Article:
The companies that are boosting their support for micro businesses are already seeing the results – users of NatWest’s Mettle accounts surged by five times since their partnership with FreeAgent began in 2021. It won’t be long before others see that spearheading the mission for tech democracy benefits them just as much as their micro business customers.
Crossing the digital divide
The bridge across the digital divide won’t be built in a day, no matter how many organisations and government initiatives join the effort. Making the tech and support available is only half the challenge – there’s still a digital disconnect to solve as well.
Micro business owners face so much uncertainty around what tech they need and whether it will actually be of any use. Our study found that, if they were given the opportunity to either set up a new business online, or update the tools they are currently using to manage their business online, 38% of micro business owners said they ‘don’t know’ who they’d be happy to buy from.
It’s not always a question of digital phobia. With all the unpredictability and responsibility that comes with being a business owner, entrepreneurs just can’t afford to waste hundreds or even thousands buying the wrong digital tools.
Our research found that 29% of micro businesses who would be happy to buy digital tools from a certain type of organisation, would do so because they would offer good value for money. 28% said these organisations would offer a professional and speedy service, however 30% felt these organisations would understand the needs of their customers.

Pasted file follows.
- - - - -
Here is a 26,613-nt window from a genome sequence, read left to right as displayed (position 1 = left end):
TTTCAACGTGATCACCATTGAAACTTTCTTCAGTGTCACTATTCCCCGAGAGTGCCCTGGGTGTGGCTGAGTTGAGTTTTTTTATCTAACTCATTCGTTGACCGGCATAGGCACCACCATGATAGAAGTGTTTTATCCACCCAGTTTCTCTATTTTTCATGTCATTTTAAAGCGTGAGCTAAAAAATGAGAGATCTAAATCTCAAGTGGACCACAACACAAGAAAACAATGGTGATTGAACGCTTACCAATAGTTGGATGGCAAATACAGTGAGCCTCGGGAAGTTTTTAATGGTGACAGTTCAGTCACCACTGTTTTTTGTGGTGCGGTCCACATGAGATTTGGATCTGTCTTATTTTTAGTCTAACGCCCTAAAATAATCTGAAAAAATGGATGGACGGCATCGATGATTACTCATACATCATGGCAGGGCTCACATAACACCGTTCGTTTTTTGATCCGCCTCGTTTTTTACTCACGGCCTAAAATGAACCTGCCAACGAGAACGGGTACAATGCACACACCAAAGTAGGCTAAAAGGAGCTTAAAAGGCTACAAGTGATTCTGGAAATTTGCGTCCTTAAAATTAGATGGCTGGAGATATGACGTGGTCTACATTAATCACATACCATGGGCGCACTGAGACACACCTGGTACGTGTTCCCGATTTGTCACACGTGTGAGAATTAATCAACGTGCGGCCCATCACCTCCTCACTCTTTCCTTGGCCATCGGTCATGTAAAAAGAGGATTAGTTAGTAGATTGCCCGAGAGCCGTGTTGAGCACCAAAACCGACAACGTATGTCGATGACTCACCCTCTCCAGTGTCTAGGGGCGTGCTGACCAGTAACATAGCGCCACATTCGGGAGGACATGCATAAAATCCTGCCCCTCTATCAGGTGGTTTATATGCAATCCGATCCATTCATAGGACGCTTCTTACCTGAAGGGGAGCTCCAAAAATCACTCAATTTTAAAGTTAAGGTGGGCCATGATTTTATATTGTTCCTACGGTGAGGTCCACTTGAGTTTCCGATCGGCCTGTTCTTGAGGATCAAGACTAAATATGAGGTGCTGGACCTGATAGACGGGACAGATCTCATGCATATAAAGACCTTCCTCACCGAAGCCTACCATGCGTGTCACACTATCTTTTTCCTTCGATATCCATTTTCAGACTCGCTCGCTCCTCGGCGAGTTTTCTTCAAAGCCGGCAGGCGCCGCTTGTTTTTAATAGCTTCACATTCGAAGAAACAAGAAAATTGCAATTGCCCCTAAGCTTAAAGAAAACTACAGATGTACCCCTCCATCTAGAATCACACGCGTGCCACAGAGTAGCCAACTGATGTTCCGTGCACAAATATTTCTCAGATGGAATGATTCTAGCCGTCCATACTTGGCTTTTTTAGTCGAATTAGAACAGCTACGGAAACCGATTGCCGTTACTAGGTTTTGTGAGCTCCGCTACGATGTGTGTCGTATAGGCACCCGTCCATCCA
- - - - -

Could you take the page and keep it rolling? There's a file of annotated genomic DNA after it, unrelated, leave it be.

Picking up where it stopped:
Addressing this is going to require serious commitment. Micro business customers need to know that the companies offering to support them truly know how to. They need to see companies willing to supply the training and knowledge to succeed with tech, and the proven value that comes with taking a digital leap of faith.
As difficult as the challenge ahead might be, ignoring it is not an option. Micro businesses are the backbone of the global economy – in the UK alone they make up 96% of SMEs. If fewer than 40% of those last beyond their first five years, that’s millions of businesses closed, jobs lost and dreams ended.
As well as being devastating for the businesses themselves, that survival rate means the companies that support micro business owners face a huge amount of churn. Crossing the digital divide also means helping them to beat the odds, and that’s a win-win for everyone.
BaseKit is on a mission for tech democracy. If you want to learn more about the digital divide and how you can do your part to cross it, discover the full findings by downloading our micro business report, Crossing the Digital Divide.
BaseKit took part in the Bristol Technology Festival this year where our research was unpacked by an expert panel. Register to receive the event ‘How can we champion tech democracy for the small business economy’ on-demand and hear what they had to say.